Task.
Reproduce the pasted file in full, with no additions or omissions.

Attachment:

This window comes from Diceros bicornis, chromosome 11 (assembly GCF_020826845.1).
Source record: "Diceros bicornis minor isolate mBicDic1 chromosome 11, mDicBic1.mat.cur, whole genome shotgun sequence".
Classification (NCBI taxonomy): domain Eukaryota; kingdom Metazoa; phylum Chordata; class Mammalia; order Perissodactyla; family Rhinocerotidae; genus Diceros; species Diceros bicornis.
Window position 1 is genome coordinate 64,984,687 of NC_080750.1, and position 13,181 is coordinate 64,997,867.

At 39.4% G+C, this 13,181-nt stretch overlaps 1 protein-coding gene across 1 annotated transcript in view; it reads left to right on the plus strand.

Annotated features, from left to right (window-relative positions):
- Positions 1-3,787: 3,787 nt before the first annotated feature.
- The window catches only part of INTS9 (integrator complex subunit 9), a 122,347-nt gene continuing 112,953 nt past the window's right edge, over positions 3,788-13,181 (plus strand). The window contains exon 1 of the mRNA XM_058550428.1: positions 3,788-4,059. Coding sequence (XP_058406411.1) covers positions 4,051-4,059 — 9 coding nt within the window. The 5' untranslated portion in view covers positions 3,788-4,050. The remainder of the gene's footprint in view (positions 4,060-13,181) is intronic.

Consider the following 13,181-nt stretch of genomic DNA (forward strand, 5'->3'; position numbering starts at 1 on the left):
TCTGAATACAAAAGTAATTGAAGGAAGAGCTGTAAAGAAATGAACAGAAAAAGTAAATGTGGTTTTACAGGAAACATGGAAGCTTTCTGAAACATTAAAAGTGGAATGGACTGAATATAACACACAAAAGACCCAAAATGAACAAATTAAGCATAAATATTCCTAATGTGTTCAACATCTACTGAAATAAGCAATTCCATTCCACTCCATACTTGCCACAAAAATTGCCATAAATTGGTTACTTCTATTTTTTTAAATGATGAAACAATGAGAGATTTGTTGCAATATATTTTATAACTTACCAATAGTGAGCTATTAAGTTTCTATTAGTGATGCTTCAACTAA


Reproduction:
This window comes from Diceros bicornis, chromosome 11 (assembly GCF_020826845.1).
Source record: "Diceros bicornis minor isolate mBicDic1 chromosome 11, mDicBic1.mat.cur, whole genome shotgun sequence".
Classification (NCBI taxonomy): domain Eukaryota; kingdom Metazoa; phylum Chordata; class Mammalia; order Perissodactyla; family Rhinocerotidae; genus Diceros; species Diceros bicornis.
Window position 1 is genome coordinate 64,984,687 of NC_080750.1, and position 13,181 is coordinate 64,997,867.

At 39.4% G+C, this 13,181-nt stretch overlaps 1 protein-coding gene across 1 annotated transcript in view; it reads left to right on the plus strand.

Annotated features, from left to right (window-relative positions):
- Positions 1-3,787: 3,787 nt before the first annotated feature.
- The window catches only part of INTS9 (integrator complex subunit 9), a 122,347-nt gene continuing 112,953 nt past the window's right edge, over positions 3,788-13,181 (plus strand). The window contains exon 1 of the mRNA XM_058550428.1: positions 3,788-4,059. Coding sequence (XP_058406411.1) covers positions 4,051-4,059 — 9 coding nt within the window. The 5' untranslated portion in view covers positions 3,788-4,050. The remainder of the gene's footprint in view (positions 4,060-13,181) is intronic.

Consider the following 13,181-nt stretch of genomic DNA (forward strand, 5'->3'; position numbering starts at 1 on the left):
TCTGAATACAAAAGTAATTGAAGGAAGAGCTGTAAAGAAATGAACAGAAAAAGTAAATGTGGTTTTACAGGAAACATGGAAGCTTTCTGAAACATTAAAAGTGGAATGGACTGAATATAACACACAAAAGACCCAAAATGAACAAATTAAGCATAAATATTCCTAATGTGTTCAACATCTACTGAAATAAGCAATTCCATTCCACTCCATACTTGCCACAAAAATTGCCATAAATTGGTTACTTCTATTTTTTTAAATGATGAAACAATGAGAGATTTGTTGCAATATATTTTATAACTTACCAATAGTGAGCTATTAAGTTTCTATTAGTGATGCTTCAACTAA